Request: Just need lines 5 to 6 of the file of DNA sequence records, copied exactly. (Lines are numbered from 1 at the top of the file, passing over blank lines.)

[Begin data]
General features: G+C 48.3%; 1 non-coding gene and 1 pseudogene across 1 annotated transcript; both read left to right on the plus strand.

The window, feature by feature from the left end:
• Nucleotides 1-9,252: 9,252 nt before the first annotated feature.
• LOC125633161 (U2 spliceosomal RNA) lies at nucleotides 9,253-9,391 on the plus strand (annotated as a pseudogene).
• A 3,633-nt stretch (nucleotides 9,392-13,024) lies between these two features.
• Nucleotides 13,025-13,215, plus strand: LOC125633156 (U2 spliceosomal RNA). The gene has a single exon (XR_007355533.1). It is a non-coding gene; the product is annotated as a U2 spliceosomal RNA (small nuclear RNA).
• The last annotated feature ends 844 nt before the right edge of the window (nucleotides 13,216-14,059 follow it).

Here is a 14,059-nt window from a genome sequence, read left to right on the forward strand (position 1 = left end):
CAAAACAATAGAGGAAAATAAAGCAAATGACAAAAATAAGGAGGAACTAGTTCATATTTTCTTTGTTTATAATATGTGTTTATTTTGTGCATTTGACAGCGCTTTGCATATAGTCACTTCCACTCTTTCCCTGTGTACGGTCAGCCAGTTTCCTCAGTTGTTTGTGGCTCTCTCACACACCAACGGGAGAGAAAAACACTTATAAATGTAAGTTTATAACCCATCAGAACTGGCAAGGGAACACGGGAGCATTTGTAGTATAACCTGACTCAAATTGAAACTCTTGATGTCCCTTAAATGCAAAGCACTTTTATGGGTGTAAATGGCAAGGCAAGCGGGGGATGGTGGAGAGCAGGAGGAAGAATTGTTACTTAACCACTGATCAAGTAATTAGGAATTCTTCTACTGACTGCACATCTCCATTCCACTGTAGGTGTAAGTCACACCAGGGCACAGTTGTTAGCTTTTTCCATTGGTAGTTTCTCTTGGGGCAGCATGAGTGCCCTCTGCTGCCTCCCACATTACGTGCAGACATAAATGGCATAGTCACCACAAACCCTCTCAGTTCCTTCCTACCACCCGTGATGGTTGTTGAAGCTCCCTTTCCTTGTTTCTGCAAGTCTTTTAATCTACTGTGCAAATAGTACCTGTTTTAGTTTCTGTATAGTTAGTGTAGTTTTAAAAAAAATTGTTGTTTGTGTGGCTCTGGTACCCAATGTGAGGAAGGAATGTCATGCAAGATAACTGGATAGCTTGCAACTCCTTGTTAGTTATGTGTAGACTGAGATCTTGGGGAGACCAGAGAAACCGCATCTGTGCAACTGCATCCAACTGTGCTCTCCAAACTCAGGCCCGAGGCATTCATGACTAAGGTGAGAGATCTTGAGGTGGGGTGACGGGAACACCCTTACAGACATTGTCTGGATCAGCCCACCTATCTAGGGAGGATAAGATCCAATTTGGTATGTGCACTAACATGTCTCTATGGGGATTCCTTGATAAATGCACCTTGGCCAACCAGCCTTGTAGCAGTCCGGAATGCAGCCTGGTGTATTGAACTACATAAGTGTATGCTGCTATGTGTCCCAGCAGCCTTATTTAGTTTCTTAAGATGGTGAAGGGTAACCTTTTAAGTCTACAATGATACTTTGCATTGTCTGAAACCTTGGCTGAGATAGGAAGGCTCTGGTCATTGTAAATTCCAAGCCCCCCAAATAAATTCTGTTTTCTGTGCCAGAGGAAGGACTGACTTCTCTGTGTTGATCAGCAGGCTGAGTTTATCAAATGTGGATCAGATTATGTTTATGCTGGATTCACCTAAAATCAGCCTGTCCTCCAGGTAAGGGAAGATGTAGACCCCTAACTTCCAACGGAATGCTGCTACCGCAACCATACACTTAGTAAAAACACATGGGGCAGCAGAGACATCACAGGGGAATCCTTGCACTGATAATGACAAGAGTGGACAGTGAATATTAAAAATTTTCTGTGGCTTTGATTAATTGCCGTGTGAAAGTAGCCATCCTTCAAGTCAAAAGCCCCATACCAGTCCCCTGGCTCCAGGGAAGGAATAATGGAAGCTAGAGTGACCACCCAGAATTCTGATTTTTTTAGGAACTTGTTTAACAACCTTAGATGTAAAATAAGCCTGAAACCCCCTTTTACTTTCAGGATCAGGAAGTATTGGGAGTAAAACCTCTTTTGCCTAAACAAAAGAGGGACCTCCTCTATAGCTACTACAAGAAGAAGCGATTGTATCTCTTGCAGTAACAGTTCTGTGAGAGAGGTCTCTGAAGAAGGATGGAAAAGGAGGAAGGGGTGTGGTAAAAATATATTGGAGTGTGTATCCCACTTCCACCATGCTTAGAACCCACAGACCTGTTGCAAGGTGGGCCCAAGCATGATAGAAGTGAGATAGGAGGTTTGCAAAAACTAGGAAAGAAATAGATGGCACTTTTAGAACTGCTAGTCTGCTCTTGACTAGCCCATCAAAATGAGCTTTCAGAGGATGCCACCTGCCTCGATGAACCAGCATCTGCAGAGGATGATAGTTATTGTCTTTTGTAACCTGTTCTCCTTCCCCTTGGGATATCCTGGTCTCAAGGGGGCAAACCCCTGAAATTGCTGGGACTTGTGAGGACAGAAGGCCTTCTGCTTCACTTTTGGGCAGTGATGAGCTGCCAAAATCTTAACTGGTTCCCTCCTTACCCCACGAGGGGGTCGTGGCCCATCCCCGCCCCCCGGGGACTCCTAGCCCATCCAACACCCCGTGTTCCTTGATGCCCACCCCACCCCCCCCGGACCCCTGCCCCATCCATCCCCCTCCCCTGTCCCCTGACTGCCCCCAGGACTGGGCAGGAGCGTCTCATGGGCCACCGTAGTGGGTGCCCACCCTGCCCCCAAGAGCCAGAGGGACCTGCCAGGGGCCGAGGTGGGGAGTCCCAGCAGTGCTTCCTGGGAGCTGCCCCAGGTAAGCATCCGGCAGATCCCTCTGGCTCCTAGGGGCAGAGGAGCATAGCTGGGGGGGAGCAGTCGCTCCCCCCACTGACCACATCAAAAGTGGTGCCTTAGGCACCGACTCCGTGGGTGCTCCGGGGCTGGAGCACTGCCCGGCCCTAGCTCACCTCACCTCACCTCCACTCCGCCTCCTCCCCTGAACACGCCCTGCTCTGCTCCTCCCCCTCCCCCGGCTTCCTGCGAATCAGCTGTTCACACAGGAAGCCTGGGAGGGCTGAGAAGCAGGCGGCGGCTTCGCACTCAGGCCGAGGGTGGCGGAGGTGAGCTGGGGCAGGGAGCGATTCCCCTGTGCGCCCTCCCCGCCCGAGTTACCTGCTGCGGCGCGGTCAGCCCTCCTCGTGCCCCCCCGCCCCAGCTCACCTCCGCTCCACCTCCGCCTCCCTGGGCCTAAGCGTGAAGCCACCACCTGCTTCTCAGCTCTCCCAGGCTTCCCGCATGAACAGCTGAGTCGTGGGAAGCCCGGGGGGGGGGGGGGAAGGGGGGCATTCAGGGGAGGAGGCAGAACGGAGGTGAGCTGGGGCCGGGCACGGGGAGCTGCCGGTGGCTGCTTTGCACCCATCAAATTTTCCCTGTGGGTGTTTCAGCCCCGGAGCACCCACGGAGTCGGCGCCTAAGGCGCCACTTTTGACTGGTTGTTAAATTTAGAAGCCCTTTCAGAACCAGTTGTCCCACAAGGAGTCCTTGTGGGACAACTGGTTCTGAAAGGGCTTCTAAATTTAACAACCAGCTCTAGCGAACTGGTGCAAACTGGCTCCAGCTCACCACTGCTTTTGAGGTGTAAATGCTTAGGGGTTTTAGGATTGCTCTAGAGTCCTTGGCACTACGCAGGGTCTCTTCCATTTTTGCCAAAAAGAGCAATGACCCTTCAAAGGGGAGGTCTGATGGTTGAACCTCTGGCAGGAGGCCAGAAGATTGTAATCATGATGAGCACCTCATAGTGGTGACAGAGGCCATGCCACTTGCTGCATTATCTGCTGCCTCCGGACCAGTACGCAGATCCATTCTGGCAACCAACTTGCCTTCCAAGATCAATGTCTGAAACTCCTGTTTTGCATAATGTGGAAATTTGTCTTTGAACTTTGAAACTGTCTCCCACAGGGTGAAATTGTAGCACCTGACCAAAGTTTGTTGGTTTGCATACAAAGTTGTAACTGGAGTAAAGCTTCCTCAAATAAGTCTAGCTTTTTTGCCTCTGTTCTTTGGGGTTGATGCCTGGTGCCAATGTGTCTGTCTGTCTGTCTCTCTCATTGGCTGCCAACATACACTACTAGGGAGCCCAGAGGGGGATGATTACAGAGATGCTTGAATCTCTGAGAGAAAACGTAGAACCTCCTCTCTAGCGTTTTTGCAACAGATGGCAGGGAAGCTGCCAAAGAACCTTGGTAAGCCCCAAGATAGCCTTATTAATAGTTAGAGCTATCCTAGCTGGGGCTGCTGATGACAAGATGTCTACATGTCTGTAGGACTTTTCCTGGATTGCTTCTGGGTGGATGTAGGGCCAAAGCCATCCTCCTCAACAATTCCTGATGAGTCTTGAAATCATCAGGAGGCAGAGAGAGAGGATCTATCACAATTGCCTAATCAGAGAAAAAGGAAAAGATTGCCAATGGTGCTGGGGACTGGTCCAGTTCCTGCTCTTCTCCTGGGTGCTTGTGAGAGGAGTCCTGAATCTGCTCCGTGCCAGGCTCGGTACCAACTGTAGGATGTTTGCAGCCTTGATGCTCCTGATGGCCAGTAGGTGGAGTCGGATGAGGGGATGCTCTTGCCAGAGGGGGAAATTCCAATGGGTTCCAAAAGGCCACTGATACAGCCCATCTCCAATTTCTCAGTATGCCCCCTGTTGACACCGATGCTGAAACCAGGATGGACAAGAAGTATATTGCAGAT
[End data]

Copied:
• A 3,633-nt stretch (nucleotides 9,392-13,024) lies between these two features.
• Nucleotides 13,025-13,215, plus strand: LOC125633156 (U2 spliceosomal RNA). The gene has a single exon (XR_007355533.1). It is a non-coding gene; the product is annotated as a U2 spliceosomal RNA (small nuclear RNA).